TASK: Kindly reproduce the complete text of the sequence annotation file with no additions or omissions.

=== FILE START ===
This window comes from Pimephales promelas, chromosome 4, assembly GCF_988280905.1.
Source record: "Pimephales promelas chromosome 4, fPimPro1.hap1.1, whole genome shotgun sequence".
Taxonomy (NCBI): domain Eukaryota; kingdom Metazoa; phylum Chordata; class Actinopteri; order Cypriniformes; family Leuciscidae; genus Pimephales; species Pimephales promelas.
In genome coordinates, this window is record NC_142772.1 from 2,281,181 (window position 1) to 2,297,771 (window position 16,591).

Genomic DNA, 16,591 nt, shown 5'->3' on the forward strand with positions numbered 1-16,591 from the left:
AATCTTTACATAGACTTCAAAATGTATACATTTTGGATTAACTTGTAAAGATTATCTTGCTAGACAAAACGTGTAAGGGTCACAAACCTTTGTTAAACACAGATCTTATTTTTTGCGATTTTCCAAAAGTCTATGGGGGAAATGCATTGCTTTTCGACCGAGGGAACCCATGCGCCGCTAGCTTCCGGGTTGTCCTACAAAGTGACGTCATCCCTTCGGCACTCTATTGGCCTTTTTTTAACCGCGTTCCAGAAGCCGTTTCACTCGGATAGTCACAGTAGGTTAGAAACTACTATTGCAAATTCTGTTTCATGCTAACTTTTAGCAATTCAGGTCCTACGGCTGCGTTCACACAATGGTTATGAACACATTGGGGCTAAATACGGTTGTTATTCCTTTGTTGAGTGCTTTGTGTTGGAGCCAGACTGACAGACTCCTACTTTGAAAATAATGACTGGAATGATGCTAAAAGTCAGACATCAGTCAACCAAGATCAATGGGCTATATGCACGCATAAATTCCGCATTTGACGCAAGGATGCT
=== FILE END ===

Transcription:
This window comes from Pimephales promelas, chromosome 4, assembly GCF_988280905.1.
Source record: "Pimephales promelas chromosome 4, fPimPro1.hap1.1, whole genome shotgun sequence".
Taxonomy (NCBI): domain Eukaryota; kingdom Metazoa; phylum Chordata; class Actinopteri; order Cypriniformes; family Leuciscidae; genus Pimephales; species Pimephales promelas.
In genome coordinates, this window is record NC_142772.1 from 2,281,181 (window position 1) to 2,297,771 (window position 16,591).

Genomic DNA, 16,591 nt, shown 5'->3' on the forward strand with positions numbered 1-16,591 from the left:
AATCTTTACATAGACTTCAAAATGTATACATTTTGGATTAACTTGTAAAGATTATCTTGCTAGACAAAACGTGTAAGGGTCACAAACCTTTGTTAAACACAGATCTTATTTTTTGCGATTTTCCAAAAGTCTATGGGGGAAATGCATTGCTTTTCGACCGAGGGAACCCATGCGCCGCTAGCTTCCGGGTTGTCCTACAAAGTGACGTCATCCCTTCGGCACTCTATTGGCCTTTTTTTAACCGCGTTCCAGAAGCCGTTTCACTCGGATAGTCACAGTAGGTTAGAAACTACTATTGCAAATTCTGTTTCATGCTAACTTTTAGCAATTCAGGTCCTACGGCTGCGTTCACACAATGGTTATGAACACATTGGGGCTAAATACGGTTGTTATTCCTTTGTTGAGTGCTTTGTGTTGGAGCCAGACTGACAGACTCCTACTTTGAAAATAATGACTGGAATGATGCTAAAAGTCAGACATCAGTCAACCAAGATCAATGGGCTATATGCACGCATAAATTCCGCATTTGACGCAAGGATGCT